Mary's Veggie Garden

February 4, 2013

Germination Test of Bean Seed

Filed under: Beans,Gardening,Seeds,Vegetables — marysveggiegarden @ 9:08 am
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I grow Jacob’s Cattle dried beans. I let the pods dry on the plant, snip them off when dry, dry them a few more days, then shell out the beans. Good beans are burgundy with white markings.

Jacob’s Cattle beans. The discolored beans on top were germination tested.

Jacob’s Cattle is a bush bean. There are always some pods that hang low enough to drag the ground. If it gets rainy while the beans are drying, the pods may turn black and mildewed where they touch the ground. Inside the mildewed pod, the bottom bean or two is often sprouted and moldy. I discard those. Beans higher up in the pod sometimes are discolored but without mold. The discoloration is from being partially dried, then getting damp, then drying again. Although I don’t save them for eating, I’ve often wondered if these discolored beans could be saved as seed. Or has the dampness caused by the pod touching the ground ruined their viability?

I started the germination test Nov. 11 with 10 ugly beans.

I started my germination test Nov. 11 with 10 ugly beans.

Seeds are folded in a damp paper towel and placed in a plastic bag for the test.

Seeds are folded in a damp paper towel and placed in a plastic bag for the test.

In November I taught a class on Seeds and Transplants and in class I discussed seed germination testing.  Students were asked to test the discolored seed as homework.

I tested 10 of those seeds myself and 9 germinated.  Usually beans grow quickly and five of my seeds had good-sized roots showing 6 days later. I discarded the growing seeds and put the rest back in the plastic bag for a few more days. In another 3 days four of the remaining seeds had germinated.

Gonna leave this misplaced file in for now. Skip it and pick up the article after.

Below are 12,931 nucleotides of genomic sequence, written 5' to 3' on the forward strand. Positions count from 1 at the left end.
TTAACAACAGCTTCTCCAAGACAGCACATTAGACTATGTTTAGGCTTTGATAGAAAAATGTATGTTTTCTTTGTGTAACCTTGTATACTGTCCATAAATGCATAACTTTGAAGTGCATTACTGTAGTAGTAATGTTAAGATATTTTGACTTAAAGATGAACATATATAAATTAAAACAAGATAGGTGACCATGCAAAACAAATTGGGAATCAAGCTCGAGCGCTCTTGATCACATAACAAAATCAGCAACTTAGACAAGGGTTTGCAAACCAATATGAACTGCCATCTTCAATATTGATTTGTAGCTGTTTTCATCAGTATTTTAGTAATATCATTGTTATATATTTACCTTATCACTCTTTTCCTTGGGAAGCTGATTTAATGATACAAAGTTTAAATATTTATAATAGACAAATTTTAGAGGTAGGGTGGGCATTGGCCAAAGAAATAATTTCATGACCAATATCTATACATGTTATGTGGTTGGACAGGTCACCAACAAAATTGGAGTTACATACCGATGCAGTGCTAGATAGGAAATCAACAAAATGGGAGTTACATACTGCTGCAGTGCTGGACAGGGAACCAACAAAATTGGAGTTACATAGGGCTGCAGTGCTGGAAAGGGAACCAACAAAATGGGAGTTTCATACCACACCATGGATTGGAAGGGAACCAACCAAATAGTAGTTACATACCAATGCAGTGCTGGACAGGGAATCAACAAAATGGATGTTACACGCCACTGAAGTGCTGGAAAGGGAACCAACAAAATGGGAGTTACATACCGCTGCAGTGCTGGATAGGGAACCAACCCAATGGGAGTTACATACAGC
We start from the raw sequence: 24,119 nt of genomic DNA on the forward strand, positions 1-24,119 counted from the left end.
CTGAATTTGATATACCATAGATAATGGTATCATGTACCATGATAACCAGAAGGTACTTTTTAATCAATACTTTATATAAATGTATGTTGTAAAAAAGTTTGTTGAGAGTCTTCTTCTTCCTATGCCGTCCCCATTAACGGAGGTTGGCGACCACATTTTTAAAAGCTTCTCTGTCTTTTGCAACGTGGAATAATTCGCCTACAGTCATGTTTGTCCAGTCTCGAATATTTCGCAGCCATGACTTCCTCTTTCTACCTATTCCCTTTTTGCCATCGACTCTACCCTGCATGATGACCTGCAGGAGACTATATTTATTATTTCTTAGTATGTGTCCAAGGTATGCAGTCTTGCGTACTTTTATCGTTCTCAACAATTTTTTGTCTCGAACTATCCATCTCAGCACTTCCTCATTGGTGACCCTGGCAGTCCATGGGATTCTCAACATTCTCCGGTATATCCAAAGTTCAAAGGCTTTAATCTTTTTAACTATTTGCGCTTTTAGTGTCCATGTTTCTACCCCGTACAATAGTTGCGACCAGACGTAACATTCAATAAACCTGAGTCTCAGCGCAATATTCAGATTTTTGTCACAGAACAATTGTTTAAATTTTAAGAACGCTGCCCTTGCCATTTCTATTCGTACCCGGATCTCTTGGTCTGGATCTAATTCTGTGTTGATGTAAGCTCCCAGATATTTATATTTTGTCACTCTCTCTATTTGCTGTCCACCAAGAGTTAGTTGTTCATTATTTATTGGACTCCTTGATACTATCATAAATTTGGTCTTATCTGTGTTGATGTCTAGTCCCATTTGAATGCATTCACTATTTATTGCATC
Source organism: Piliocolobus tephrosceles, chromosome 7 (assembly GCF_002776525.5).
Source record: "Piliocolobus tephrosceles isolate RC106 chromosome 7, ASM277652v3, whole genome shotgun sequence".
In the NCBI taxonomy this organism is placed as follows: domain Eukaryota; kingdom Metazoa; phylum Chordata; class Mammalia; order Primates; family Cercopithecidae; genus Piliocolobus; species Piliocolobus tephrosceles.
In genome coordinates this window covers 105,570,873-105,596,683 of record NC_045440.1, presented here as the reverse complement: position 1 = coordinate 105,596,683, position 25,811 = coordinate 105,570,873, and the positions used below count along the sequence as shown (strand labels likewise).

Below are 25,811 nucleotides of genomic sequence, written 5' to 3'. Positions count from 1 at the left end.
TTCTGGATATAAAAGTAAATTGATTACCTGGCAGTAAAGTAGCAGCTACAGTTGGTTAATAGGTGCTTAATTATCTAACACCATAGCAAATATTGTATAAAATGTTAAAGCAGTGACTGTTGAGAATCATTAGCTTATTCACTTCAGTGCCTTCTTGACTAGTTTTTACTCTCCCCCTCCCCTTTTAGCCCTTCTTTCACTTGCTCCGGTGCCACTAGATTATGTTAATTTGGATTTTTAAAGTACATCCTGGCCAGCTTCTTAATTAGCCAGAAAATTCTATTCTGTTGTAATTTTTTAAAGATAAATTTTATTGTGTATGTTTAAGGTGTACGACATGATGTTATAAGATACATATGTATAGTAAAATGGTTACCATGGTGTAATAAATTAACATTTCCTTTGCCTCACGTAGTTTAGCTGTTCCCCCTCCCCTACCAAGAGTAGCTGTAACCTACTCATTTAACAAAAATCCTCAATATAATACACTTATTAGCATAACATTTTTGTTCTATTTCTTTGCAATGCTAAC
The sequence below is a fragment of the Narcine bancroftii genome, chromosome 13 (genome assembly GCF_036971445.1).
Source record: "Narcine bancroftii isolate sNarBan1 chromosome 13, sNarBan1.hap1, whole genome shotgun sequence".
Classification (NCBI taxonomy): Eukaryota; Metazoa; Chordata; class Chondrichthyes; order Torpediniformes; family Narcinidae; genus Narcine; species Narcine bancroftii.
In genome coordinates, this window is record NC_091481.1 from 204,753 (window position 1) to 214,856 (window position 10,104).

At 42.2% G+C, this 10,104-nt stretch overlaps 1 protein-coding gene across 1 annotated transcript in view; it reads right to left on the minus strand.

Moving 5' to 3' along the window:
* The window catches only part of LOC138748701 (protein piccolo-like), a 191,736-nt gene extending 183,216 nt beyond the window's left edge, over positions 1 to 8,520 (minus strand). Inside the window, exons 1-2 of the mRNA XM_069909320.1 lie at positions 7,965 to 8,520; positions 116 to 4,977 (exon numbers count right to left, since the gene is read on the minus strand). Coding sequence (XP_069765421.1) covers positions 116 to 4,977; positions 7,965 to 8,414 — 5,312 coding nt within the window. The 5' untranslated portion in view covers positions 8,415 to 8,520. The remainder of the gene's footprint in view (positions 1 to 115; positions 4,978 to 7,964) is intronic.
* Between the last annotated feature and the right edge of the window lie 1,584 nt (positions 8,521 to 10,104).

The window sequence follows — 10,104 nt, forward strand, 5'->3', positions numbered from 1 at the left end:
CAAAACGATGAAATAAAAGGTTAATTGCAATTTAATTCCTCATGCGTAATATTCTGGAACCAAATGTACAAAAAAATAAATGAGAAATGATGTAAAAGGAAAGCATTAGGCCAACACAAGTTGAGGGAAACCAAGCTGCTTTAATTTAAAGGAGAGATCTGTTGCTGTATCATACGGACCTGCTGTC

Germination results on Nov. 17.

Germination results on Nov. 17.

Results: of 40 seeds tested 32 germinated.
Now that I know the seed is viable, should it be used as seed stock? It doesn’t meet the standards of the seed industry – I’ve never seen discolored bean seed in a seed packet. And knowing the seed has been wet then dried, there is probably some danger of some sort of mold or mildew contamination – even if I cannot see it. You can probably tell – I’m still undecided.

Nov. 17, 4 more growing.

Nov. 17, four of the ungerminated beans in the previous photo are growing.

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4 Comments »

  1. I would not use them for seed stock.

    Comment by Norma Chang — February 4, 2013 @ 9:46 am | Reply

  2. In the natural bush seeds ripen, fall or travel with the wind get wet and burnt and then germinate to produce trees, shrubs, ground covers and grasses…………. Nature doesn’t need perfect seeds.
    When I’m sorting out my seeds I always choose the perfect ones and throw away the others !

    Comment by Andrea — February 5, 2013 @ 3:09 am | Reply

    • Yeh, I think if I was hungry I’d grow them, but with food so available, its not worth the risk of carrying diseases from year to year.

      Comment by marysveggiegarden — February 5, 2013 @ 1:31 pm | Reply

  3. Just to be safe I would probably separate out the discolored ones and just use the ones that did not get rewetted. Probably not a problem but once certain fungus get’s into a garden it can be hard to erradicate so I would error on the side of caution.

    Comment by kitsapfg — February 5, 2013 @ 8:53 am | Reply


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